Level Brand Group Drivetrain Comments
entry-level Campagnolo Mirage double or triple w/9 cogs fine function; some steel parts
enthusiast-level Campagnolo Veloce double or triple w/9 cogs nice function; less steel; better finish
serious-level Campagnolo Daytona double or triple w/9 or 10 cogs most affordable 10-speed group
race-level Campagnolo Chorus double or triple w/9 or 10 cogs almost Record quality and finish
pro-level Campagnolo Record double or triple w/9 or 10 cogs world's lightest group
entry-level Shimano Sora double or triple w/8 cogs some steel; shifts and brakes great
enthusiast-level Shimano Tiagra double or triple w/9 cogs less steel; more interchangeability
serious-level Shimano 105 double or triple w/9 cogs great price; hollow crankarms
race-level Shimano Ultegra 600 double or triple w/9 cogs almost D-A quality; hollow arms
pro-level Shimano Dura-Ace double or triple w/9 cogs Lance's group; superlight
Shopping Tips
Price Particulars
We've asked you to think about what you'd like in a bike and what you'd be comfortable spending. Now that you have an idea how to decide what type of road machine to get, it's time to come into our store and do some tire kicking and test riding to see how the models compare in person. This will complete the picture and give you a chance to see what you get at the various price points. Here are a final few helpful tips:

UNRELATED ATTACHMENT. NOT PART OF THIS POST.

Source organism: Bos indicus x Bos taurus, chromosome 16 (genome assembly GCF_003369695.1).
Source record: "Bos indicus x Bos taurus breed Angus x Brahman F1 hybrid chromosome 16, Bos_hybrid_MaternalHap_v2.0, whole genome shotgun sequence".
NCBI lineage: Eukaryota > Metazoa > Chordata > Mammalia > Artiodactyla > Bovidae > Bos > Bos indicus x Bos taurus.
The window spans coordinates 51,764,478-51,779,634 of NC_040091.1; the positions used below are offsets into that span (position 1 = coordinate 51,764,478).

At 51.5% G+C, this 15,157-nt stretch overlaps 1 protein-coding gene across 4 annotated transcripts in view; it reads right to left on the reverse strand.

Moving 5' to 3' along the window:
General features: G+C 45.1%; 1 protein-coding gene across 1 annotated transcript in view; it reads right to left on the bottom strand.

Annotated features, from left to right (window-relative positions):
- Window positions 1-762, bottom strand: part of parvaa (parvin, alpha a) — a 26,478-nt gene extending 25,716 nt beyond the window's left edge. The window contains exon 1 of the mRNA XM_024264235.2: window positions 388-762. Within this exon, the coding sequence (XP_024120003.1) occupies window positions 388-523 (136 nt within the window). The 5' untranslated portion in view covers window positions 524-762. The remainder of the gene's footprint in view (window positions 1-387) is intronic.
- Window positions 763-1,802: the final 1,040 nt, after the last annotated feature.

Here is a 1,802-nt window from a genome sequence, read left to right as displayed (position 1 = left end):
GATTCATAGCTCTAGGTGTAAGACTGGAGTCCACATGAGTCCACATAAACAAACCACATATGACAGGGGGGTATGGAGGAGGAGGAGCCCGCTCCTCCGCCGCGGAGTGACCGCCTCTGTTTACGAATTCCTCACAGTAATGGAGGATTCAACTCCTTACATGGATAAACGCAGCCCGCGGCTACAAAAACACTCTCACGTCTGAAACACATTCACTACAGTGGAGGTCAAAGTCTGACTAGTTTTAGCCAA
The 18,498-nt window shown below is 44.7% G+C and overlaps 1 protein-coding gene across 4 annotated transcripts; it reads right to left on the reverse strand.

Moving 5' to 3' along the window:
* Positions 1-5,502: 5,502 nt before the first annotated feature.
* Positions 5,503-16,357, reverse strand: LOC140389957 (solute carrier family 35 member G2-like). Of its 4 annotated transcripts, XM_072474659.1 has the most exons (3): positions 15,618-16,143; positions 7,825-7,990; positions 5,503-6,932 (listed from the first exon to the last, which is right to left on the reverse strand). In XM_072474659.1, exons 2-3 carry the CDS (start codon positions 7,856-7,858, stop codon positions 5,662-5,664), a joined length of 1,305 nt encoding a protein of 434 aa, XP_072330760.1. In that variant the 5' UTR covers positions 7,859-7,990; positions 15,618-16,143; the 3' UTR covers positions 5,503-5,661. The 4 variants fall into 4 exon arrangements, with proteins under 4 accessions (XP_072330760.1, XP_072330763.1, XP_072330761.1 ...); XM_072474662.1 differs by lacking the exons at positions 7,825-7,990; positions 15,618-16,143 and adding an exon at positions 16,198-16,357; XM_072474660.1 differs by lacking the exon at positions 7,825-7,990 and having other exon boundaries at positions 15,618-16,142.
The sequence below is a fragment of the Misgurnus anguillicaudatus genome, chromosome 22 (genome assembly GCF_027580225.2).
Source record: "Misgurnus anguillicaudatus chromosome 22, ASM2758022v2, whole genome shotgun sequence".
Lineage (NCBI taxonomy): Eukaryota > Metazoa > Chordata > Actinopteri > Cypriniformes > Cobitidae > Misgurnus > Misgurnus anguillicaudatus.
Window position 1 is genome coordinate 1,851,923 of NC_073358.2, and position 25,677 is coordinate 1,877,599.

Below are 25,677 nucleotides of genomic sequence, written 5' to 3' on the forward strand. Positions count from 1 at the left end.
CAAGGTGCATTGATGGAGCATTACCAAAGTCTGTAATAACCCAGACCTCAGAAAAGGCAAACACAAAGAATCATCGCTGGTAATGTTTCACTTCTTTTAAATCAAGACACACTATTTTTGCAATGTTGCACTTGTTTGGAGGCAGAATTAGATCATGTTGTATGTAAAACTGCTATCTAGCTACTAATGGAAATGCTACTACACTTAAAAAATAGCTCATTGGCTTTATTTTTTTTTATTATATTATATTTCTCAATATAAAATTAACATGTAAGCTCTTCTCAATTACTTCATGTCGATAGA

Shopping Guidelines
  • Buy once. It's less expensive to get the frame, wheels and components you want initially than to upgrade later.
  • Proper fit is much more important than getting a good deal. And only by coming in to see us can we size you and ensure that you're looking at the right size bicycles. As one master framebuilder says, "Anyone who suggests that you can be fit over the phone or internet is just demonstrating their misunderstanding of the topic."
  • Be wary if a deal sounds too good to be true. Manufacturers pack as much value as they can into each bike model. But, they also want to sell things. Sometimes compromises are made in component specification or frame quality to reach a more attractive price point. If a bike you're interested in has parts or features that appear to be uncharacteristic for its price, try to figure out what corners were cut. Or ask, and we'll explain.
  • Pick out the features and components that best meet your needs, then see what the bike costs. This way you'll know if your performance expectations match your budget.
  • Be prepared to spend a little extra because usually you'll want a few important accessories with a new bike such as a water bottle and cage, a cyclo-computer, a new helmet, etc.

  • You're Ready To Come In And Look At Some Bikes!
    We're sure you'll enjoy your shopping experience with us. Come in today to check out our selection of road bikes and get to know our professional staff!